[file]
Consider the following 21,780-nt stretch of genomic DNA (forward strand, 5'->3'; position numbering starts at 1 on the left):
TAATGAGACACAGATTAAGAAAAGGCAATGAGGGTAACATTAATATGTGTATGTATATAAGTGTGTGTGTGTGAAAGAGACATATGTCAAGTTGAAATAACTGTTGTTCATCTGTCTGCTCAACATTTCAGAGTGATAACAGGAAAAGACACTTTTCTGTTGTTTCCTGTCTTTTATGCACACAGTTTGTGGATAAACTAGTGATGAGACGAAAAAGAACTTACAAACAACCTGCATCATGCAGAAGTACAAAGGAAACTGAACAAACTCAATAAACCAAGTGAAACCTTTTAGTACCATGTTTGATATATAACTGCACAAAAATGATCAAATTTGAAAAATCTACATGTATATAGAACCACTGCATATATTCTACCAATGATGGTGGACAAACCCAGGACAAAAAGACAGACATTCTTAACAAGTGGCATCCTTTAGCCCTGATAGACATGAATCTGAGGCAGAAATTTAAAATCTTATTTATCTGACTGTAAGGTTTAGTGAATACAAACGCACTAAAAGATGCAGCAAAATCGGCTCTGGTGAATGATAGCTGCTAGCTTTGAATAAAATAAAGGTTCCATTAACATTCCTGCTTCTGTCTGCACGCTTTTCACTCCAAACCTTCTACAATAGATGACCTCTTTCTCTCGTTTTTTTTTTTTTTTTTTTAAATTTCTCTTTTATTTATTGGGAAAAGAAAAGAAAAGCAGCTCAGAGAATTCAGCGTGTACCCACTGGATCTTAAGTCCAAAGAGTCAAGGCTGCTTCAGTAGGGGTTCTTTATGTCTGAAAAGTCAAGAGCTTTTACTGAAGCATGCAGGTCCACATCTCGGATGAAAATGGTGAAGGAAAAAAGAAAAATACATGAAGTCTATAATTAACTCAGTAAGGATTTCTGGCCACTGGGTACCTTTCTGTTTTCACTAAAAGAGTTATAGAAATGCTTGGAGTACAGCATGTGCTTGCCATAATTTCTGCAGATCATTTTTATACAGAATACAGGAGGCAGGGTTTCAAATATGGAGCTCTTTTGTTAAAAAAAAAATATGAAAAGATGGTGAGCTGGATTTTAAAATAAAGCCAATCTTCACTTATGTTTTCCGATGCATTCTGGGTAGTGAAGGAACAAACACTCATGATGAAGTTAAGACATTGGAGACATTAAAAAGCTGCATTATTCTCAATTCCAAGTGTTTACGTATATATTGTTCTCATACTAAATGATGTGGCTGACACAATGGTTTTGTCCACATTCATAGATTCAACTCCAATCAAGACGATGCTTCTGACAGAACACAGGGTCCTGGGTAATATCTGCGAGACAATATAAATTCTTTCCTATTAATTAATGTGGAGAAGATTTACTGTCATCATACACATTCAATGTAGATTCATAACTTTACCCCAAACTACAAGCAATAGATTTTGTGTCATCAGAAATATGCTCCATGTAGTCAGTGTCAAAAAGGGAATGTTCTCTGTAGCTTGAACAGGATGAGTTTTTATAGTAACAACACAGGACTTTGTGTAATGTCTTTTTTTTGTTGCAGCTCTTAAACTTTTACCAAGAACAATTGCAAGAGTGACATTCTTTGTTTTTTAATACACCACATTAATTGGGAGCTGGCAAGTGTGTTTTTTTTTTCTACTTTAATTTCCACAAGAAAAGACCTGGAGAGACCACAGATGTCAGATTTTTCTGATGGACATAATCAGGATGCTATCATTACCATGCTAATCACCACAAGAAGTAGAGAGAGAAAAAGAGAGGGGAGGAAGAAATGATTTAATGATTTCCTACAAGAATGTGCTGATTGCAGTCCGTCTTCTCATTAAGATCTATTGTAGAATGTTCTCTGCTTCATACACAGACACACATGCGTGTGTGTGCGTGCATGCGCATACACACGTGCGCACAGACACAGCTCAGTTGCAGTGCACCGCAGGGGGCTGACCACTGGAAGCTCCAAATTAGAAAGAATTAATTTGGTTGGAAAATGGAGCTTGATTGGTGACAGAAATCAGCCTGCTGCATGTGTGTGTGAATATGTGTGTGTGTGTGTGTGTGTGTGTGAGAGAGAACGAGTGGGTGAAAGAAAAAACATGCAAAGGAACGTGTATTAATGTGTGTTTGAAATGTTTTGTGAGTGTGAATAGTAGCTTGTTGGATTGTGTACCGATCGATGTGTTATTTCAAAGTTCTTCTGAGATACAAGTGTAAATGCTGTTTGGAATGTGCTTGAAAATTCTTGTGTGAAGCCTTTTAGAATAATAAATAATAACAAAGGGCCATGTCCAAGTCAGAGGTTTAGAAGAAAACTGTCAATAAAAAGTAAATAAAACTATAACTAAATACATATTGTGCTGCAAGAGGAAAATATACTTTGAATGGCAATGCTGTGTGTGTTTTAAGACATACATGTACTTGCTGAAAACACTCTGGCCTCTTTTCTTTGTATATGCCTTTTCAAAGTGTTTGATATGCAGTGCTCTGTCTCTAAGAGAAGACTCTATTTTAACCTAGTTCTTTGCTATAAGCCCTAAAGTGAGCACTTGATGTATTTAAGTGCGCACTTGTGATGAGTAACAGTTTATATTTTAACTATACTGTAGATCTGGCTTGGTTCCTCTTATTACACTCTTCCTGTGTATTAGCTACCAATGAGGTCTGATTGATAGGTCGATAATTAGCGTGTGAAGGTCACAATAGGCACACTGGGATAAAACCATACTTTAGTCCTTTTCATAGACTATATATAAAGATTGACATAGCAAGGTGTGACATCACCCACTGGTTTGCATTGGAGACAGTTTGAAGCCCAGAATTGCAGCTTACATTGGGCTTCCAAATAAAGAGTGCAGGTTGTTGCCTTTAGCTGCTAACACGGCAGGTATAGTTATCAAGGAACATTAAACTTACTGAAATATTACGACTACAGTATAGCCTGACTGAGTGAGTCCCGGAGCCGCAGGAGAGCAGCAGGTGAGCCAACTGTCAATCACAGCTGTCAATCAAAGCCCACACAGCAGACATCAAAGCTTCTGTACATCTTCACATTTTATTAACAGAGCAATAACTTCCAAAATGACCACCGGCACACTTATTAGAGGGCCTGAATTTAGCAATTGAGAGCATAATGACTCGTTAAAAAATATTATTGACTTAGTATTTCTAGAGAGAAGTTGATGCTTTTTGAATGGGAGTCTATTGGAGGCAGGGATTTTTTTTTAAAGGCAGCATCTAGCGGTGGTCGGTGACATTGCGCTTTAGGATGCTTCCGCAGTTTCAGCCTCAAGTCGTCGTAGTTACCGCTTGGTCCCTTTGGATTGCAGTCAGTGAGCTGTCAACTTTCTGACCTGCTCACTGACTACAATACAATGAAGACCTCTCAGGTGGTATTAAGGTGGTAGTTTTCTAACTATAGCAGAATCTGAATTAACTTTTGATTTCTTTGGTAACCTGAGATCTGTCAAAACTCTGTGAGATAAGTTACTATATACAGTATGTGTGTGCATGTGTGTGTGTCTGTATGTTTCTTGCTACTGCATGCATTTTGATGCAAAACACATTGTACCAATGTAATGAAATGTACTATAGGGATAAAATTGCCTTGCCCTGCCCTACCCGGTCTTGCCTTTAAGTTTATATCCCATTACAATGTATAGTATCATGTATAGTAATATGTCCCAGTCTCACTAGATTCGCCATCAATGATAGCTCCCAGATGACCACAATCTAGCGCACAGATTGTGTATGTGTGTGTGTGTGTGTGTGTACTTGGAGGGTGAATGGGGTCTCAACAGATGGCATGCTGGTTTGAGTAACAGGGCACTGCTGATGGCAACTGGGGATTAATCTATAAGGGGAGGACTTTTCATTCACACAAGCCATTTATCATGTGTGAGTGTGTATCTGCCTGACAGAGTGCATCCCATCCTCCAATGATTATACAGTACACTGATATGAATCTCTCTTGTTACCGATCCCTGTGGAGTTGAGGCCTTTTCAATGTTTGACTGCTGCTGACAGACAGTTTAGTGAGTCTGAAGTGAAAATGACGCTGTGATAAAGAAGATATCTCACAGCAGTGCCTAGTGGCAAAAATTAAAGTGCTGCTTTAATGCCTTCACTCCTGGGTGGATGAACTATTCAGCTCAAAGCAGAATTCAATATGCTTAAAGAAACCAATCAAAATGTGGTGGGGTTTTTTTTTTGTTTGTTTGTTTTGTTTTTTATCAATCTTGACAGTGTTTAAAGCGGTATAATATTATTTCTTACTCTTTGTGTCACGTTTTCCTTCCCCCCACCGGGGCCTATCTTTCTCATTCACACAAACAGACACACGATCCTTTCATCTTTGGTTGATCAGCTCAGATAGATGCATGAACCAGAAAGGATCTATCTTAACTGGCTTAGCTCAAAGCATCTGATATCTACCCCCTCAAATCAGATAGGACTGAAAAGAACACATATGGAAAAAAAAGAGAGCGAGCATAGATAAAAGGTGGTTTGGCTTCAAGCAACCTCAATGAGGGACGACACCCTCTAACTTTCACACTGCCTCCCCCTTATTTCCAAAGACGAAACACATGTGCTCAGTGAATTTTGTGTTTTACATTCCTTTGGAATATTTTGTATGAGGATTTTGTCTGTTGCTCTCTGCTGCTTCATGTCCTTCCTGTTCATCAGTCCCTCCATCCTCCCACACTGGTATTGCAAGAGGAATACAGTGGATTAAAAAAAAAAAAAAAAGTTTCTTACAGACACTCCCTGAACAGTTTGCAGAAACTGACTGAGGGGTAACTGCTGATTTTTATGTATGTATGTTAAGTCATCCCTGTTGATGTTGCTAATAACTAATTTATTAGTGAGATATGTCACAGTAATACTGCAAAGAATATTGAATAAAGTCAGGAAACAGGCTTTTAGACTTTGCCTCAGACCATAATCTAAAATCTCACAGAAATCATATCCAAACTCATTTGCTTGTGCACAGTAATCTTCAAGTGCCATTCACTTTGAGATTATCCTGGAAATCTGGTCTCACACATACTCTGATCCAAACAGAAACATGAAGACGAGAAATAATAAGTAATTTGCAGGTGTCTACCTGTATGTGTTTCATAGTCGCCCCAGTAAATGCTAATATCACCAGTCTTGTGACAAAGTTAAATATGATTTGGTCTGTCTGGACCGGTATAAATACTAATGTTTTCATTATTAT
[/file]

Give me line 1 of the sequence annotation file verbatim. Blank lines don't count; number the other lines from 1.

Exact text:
Consider the following 21,780-nt stretch of genomic DNA (forward strand, 5'->3'; position numbering starts at 1 on the left):